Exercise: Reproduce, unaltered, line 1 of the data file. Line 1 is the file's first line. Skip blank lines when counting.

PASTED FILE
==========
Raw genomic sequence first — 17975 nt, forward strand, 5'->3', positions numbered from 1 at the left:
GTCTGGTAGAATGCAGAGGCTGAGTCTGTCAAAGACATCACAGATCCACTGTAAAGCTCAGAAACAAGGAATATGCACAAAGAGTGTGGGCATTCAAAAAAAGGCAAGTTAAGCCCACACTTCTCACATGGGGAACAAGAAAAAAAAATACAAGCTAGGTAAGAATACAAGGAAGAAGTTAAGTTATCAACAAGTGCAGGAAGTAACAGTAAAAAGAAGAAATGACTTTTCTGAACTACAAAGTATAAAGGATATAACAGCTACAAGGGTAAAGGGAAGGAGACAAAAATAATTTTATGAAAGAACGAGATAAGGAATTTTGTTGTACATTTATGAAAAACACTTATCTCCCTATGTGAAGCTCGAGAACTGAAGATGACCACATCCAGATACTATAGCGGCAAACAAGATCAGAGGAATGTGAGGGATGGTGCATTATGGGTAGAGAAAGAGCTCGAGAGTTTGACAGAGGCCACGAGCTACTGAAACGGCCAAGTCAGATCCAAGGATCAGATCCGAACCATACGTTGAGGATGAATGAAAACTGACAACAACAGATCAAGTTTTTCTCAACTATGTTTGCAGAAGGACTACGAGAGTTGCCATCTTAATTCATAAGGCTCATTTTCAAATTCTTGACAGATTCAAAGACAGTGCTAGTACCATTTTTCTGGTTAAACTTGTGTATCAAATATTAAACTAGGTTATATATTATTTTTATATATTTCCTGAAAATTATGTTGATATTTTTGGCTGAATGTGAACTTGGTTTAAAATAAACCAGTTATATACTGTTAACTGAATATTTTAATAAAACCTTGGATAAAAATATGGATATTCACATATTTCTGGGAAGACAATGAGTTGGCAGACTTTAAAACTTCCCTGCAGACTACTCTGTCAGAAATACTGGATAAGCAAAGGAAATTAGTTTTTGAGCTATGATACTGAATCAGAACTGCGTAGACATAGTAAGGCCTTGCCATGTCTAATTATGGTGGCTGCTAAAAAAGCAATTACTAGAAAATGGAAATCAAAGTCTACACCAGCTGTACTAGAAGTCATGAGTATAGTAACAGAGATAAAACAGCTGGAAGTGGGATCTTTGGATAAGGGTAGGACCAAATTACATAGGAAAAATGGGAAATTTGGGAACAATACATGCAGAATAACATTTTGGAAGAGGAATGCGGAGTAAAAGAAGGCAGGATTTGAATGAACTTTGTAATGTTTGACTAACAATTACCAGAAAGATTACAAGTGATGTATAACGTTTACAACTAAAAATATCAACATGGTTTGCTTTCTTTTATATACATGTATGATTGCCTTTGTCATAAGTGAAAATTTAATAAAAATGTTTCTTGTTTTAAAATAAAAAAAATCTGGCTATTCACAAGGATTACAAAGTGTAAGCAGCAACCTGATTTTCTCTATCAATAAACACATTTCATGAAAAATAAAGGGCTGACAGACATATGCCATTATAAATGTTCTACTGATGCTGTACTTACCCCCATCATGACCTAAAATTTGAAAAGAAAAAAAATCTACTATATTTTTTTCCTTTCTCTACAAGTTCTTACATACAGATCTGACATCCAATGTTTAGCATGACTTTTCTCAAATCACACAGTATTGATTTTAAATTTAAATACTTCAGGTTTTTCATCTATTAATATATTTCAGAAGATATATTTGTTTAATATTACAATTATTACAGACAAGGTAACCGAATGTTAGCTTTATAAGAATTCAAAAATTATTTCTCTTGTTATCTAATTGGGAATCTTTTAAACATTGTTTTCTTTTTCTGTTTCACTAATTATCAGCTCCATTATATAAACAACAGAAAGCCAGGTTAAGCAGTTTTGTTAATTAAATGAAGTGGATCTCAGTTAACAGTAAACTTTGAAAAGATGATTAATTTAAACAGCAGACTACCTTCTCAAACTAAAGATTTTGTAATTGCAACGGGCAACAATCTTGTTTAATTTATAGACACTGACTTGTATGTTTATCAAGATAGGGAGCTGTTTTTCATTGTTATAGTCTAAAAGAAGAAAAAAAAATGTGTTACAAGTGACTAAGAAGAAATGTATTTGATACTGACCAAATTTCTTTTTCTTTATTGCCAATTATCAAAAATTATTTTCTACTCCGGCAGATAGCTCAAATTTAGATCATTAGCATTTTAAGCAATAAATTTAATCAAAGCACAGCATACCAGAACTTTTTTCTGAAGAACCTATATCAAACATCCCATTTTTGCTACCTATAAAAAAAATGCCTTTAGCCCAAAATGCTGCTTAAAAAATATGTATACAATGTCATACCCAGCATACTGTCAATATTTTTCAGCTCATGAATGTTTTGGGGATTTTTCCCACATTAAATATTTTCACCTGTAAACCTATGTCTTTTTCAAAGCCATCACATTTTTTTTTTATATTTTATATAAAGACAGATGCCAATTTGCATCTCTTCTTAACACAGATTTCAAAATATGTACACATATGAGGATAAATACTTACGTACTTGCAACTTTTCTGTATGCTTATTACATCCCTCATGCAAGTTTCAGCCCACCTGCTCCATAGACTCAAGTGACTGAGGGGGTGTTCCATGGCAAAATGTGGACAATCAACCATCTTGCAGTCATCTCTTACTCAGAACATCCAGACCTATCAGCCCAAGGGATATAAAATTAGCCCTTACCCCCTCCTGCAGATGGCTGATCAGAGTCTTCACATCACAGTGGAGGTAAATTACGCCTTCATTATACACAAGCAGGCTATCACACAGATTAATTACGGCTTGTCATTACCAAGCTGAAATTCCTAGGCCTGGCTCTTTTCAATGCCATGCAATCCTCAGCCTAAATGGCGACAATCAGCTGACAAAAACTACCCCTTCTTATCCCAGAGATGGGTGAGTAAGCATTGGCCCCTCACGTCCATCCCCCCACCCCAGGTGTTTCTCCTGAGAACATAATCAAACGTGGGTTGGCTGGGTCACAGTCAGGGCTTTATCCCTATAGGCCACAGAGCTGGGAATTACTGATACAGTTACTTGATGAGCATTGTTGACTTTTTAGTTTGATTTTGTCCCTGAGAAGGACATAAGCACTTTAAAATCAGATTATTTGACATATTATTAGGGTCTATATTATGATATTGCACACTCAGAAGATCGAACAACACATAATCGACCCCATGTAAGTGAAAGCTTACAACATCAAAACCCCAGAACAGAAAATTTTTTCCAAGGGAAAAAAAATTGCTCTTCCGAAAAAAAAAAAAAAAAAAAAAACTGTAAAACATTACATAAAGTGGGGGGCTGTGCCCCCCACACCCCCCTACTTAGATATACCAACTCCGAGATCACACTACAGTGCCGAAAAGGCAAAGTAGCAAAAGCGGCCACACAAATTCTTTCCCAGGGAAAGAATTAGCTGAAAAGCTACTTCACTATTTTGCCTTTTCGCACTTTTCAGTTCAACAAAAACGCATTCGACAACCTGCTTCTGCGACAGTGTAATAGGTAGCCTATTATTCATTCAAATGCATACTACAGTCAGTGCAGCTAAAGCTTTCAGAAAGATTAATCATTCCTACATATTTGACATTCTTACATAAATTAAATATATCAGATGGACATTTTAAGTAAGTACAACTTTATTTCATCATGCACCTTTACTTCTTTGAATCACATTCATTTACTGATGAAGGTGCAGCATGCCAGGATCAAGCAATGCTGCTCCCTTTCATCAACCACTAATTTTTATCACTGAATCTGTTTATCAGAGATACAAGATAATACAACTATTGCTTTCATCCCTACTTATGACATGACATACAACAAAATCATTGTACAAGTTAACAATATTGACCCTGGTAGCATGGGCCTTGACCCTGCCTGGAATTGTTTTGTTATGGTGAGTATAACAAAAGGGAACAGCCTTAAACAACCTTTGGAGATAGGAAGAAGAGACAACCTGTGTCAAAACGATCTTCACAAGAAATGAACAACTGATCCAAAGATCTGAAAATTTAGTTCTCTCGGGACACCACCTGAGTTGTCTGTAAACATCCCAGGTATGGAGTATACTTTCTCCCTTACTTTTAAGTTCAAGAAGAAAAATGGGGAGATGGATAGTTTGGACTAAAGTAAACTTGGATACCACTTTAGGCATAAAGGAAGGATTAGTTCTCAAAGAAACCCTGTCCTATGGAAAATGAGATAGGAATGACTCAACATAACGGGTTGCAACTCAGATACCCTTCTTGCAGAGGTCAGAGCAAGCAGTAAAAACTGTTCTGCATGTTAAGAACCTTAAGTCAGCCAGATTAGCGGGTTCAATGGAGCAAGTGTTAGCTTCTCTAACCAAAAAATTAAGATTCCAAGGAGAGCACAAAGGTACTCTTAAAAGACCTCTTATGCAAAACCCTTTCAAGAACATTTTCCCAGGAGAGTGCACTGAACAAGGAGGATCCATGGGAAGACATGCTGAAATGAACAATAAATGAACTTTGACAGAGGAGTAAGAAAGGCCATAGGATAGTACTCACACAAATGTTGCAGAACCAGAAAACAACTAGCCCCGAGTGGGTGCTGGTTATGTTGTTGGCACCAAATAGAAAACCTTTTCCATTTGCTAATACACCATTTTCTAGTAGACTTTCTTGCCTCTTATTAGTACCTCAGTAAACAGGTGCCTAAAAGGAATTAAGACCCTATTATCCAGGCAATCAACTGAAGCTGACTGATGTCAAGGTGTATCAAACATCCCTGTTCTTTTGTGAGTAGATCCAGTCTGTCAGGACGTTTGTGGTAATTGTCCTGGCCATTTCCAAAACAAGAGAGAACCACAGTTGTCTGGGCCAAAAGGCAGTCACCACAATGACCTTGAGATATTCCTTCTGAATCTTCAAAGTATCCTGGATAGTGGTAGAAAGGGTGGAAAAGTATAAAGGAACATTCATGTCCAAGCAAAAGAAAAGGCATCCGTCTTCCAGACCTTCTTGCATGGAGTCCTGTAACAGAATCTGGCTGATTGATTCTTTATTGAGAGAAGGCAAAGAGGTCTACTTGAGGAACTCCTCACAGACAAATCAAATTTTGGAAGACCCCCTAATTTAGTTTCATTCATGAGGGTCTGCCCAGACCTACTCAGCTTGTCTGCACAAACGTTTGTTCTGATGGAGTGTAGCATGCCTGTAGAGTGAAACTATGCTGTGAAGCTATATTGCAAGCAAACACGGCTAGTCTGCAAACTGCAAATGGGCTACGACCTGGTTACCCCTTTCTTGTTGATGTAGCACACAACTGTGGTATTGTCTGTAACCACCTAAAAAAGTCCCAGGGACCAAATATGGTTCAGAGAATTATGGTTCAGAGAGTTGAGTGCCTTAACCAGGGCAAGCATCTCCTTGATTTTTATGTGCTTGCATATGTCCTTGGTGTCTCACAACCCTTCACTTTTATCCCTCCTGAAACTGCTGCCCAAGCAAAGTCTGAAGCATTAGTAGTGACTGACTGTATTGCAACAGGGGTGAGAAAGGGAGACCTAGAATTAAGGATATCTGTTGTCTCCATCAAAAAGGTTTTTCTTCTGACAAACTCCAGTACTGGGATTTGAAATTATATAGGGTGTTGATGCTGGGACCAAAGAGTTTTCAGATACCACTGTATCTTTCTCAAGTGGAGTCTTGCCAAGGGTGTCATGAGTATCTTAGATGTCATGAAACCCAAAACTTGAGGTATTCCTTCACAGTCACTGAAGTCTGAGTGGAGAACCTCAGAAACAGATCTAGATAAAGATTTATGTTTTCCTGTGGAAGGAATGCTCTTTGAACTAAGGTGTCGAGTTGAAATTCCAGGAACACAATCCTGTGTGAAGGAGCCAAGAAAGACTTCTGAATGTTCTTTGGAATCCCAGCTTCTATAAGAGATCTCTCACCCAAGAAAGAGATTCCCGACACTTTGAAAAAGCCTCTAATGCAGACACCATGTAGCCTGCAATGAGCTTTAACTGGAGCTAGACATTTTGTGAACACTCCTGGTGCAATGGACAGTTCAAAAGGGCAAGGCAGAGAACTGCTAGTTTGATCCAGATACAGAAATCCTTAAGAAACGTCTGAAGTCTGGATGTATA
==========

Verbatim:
Raw genomic sequence first — 17975 nt, forward strand, 5'->3', positions numbered from 1 at the left: